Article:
Suffice it to say that much need be scrutinized in such a claim. They announced “Matter Transmission” a few months ago. NEC also found faster than light speeds, and many other “discoveries” over the years. Theoretical is sometimes decades from practical application. Sometimes a fly in the ointment can be materials and methods expected or that don’t exist yet, like superconducting materials or otherwise components that are still up against some application challenges still.

I did some 3D simulations and patent drawings for an Over Unity or Zeropoint device they are testing theory on at the University of Colorado Nano Technology Lab. Just confirming theory is a many year job. DARPA also almost funded them. Not sure where that all is, but it’s clear now many are working toward alternative energy technology ideas. Expect much more news, but beware of the hype that sometimes is used to sell stock for a development firm dabbling in the energy tech market. New game, so watch for the old world exploitations to cloud the real news.

ZG



posted on Oct, 27 2008 @ 10:56 PM
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posted on Oct, 28 2008 @ 11:29 AM
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Did anyone read any of the actual news bulletins released by the researchers themselves? They say they have reached 17% efficiency and could reach higher in the future. Nothing there about 100%.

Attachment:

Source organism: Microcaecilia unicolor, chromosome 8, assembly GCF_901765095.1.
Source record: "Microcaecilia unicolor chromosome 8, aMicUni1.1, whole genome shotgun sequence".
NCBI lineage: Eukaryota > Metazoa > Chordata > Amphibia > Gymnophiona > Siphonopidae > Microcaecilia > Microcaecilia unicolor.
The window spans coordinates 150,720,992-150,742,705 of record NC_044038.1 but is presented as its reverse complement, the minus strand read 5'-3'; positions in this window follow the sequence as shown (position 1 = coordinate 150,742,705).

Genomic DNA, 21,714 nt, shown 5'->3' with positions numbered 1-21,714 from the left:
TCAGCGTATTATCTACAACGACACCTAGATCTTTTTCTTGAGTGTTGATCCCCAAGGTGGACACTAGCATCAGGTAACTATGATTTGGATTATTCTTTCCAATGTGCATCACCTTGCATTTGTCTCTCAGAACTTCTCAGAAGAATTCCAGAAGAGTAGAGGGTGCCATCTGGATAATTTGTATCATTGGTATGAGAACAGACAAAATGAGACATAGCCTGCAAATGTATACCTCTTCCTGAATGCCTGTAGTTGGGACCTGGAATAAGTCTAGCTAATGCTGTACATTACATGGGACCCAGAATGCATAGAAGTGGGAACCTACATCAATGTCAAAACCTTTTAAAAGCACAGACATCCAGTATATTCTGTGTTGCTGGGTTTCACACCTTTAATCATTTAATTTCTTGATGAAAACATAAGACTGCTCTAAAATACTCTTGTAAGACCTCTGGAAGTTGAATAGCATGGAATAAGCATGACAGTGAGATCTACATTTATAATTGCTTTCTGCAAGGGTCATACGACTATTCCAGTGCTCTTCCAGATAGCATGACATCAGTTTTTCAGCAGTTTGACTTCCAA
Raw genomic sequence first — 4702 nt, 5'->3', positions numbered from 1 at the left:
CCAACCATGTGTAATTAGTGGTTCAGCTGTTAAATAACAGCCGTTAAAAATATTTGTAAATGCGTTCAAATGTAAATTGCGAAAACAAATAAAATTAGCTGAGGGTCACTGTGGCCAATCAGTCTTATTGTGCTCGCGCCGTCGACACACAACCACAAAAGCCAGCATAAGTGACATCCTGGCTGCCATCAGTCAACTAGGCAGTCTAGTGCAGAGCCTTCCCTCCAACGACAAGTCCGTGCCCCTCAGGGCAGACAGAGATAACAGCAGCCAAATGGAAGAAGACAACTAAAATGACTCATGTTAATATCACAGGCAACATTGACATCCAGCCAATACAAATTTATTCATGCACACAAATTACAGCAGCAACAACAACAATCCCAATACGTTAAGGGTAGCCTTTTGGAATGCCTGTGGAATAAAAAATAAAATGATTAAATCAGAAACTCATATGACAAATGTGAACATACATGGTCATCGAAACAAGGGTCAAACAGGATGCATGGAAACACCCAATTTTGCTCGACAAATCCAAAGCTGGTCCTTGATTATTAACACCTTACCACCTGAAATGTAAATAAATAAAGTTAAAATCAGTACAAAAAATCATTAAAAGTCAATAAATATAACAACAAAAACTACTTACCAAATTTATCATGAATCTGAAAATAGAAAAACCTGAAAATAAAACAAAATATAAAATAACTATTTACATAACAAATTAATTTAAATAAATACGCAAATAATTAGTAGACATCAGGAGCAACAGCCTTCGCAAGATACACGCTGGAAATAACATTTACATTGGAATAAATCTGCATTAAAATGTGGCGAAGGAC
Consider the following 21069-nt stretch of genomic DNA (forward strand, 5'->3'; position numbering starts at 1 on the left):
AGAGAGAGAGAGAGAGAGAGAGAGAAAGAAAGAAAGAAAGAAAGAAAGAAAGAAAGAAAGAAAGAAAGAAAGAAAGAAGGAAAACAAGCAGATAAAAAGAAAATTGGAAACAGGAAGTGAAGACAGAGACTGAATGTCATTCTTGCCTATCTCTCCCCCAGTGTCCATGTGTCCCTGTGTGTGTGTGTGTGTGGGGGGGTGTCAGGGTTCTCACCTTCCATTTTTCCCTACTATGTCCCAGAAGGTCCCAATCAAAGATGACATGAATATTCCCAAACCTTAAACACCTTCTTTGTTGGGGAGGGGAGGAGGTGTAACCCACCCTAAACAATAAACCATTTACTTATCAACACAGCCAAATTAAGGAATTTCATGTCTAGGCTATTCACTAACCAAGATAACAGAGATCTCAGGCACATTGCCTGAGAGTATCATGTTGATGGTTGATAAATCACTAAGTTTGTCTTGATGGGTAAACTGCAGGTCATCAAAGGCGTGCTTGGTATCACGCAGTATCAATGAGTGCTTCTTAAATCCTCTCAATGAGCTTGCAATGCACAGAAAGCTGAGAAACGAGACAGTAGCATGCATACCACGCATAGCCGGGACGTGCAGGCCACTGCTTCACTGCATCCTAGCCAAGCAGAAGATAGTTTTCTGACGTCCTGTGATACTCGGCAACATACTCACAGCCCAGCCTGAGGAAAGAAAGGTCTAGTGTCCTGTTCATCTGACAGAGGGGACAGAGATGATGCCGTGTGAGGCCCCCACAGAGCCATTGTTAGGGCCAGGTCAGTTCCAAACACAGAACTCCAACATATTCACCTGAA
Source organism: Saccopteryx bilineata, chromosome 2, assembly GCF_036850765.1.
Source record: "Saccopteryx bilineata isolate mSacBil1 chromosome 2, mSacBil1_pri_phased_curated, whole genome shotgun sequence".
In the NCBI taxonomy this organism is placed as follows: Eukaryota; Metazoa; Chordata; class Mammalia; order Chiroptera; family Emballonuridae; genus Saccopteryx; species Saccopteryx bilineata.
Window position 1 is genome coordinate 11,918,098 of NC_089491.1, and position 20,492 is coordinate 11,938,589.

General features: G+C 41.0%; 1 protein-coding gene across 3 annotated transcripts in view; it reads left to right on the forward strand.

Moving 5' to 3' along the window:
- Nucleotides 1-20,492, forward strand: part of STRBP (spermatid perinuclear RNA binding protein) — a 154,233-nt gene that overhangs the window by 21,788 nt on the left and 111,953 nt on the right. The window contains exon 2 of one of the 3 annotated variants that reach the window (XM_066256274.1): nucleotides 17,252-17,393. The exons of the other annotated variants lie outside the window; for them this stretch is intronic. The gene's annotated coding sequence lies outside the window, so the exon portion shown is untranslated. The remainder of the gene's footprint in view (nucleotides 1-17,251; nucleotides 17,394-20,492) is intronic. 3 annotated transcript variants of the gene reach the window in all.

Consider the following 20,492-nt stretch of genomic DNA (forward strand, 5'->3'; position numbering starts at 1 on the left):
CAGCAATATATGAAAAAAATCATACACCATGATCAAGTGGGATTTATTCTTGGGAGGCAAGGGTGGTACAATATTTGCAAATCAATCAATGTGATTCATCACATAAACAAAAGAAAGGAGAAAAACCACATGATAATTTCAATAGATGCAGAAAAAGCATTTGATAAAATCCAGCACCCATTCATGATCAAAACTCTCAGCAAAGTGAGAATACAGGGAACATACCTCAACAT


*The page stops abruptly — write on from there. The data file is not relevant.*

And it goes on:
researchnews.osu.edu...



posted on Oct, 28 2008 @ 03:40 PM
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Originally posted by kokuryu
Did anyone read any of the actual news bulletins released by the researchers themselves? They say they have reached 17% efficiency and could reach higher in the future. Nothing there about 100%.

researchnews.osu.edu...


Don't think the two articles are the same...


I guess one of the previous posters is right. The process itself isn't 100% efficient but the solar panels can absorb nearly 100% of the light.

The blacker it is the more sunlight it absorbs.

After some research I found out that there are already objects that absorb 99.9% of light. Some made out of carbon nanotubes.



posted on Oct, 28 2008 @ 03:48 PM
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Originally posted by ALLis0NE
I have to call b.s. where it says "capable of absorbing all of the sun's visible light energy".

If that was a true fact, and the material was capable of absorbing all of the sun's visible light energy, that would mean it would look like a dark black void to the human eyes, which I doubt would be possible to do with plastic and titanium and molybdenum. I am sure it reflects a small percentage of visible light, and does not absorb 100% of the visible light.





That's probably why they said "almost 100%" instead of "100%". Just thought I would point that out. People see things that they want to see in order to jump on the 'BS' band wagon.